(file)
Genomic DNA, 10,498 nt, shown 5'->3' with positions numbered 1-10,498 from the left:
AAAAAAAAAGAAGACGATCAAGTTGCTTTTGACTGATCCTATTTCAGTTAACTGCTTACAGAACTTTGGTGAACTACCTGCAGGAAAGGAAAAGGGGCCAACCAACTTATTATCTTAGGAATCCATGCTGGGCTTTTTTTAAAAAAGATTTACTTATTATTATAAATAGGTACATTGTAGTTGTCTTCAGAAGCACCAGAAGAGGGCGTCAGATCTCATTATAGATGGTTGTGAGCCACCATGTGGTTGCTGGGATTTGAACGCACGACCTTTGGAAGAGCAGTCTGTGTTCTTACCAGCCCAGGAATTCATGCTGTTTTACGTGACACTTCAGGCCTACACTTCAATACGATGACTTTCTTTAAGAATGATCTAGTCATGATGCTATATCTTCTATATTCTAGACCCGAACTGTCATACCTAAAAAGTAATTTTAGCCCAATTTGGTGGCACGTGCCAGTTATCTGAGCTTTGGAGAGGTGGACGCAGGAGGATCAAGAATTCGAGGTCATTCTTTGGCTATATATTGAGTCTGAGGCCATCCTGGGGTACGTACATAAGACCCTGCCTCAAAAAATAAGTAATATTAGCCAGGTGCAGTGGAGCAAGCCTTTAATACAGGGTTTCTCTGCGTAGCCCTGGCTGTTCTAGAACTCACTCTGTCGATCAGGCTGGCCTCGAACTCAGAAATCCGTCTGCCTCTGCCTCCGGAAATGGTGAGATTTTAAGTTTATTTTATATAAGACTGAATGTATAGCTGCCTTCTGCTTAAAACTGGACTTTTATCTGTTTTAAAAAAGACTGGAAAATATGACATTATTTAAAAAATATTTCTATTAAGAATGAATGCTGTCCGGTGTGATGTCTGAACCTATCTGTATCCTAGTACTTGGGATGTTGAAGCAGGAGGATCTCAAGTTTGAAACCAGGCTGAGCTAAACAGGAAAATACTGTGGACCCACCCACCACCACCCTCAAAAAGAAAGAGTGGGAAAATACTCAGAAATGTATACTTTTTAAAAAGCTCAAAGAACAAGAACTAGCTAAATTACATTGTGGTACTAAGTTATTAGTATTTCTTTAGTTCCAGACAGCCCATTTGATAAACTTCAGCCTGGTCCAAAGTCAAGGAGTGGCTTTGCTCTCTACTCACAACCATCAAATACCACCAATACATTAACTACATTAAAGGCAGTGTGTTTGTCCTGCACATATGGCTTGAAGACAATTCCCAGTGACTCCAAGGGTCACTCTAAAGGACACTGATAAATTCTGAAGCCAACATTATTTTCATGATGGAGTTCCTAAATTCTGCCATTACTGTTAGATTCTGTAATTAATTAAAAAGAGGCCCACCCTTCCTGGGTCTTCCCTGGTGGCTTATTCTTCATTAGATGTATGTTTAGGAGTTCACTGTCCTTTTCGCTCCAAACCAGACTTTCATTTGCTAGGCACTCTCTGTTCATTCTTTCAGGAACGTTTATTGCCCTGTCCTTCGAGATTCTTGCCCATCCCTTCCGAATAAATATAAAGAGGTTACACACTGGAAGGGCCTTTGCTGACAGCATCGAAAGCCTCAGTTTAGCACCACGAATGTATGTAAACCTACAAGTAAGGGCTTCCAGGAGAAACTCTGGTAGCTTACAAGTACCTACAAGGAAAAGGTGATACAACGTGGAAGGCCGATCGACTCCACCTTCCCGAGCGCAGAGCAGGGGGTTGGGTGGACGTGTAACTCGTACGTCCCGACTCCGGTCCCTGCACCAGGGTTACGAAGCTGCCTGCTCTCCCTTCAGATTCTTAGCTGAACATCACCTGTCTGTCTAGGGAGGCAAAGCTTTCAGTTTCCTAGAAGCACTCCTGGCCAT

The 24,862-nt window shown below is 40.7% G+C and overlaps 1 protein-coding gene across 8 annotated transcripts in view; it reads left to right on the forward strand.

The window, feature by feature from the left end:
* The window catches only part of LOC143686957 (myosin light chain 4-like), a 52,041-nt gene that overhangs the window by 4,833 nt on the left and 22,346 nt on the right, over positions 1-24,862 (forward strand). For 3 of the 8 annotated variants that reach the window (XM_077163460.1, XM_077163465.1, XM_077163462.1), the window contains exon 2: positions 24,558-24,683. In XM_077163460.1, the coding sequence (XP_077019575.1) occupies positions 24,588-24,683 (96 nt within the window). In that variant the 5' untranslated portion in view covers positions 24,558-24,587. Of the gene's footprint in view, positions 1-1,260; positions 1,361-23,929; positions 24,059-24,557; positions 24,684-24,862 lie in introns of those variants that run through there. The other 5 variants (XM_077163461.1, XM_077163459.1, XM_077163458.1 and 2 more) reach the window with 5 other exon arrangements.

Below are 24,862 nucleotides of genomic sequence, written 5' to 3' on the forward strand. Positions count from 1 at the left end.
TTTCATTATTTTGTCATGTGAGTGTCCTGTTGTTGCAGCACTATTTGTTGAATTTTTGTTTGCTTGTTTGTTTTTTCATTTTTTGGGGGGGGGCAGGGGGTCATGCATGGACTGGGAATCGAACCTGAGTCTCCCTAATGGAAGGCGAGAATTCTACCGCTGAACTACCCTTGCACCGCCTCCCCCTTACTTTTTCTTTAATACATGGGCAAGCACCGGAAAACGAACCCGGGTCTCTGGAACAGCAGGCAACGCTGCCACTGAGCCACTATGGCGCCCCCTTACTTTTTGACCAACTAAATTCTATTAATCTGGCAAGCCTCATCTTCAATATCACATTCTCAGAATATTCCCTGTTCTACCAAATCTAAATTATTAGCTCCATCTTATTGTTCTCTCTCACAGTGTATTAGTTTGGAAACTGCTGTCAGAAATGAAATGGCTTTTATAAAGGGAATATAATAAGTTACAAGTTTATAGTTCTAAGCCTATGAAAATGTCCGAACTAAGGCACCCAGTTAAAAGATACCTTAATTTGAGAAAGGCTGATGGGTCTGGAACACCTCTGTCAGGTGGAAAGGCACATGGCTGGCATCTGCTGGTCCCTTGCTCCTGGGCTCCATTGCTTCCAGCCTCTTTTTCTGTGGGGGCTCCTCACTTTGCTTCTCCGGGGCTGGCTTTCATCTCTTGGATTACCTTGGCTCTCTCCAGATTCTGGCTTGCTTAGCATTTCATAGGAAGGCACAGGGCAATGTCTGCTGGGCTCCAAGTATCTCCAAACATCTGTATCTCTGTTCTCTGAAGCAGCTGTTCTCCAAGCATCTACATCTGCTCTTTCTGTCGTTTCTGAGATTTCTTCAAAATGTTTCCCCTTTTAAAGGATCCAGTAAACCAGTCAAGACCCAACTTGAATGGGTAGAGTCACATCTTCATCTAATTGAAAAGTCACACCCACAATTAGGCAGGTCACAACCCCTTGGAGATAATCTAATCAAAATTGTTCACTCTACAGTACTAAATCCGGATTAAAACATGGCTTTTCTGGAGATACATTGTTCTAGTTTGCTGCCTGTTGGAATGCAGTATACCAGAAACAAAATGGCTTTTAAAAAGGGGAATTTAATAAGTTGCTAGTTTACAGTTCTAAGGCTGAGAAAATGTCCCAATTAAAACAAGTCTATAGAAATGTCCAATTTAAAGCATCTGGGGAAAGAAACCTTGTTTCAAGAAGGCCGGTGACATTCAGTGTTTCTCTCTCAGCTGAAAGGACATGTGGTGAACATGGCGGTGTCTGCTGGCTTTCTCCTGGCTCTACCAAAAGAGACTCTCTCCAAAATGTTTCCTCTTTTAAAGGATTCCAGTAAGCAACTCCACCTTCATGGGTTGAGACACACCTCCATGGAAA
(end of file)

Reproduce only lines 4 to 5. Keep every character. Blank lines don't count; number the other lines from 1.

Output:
The window, feature by feature from the left end:
* The window catches only part of LOC143686957 (myosin light chain 4-like), a 52,041-nt gene that overhangs the window by 4,833 nt on the left and 22,346 nt on the right, over positions 1-24,862 (forward strand). For 3 of the 8 annotated variants that reach the window (XM_077163460.1, XM_077163465.1, XM_077163462.1), the window contains exon 2: positions 24,558-24,683. In XM_077163460.1, the coding sequence (XP_077019575.1) occupies positions 24,588-24,683 (96 nt within the window). In that variant the 5' untranslated portion in view covers positions 24,558-24,587. Of the gene's footprint in view, positions 1-1,260; positions 1,361-23,929; positions 24,059-24,557; positions 24,684-24,862 lie in introns of those variants that run through there. The other 5 variants (XM_077163461.1, XM_077163459.1, XM_077163458.1 and 2 more) reach the window with 5 other exon arrangements.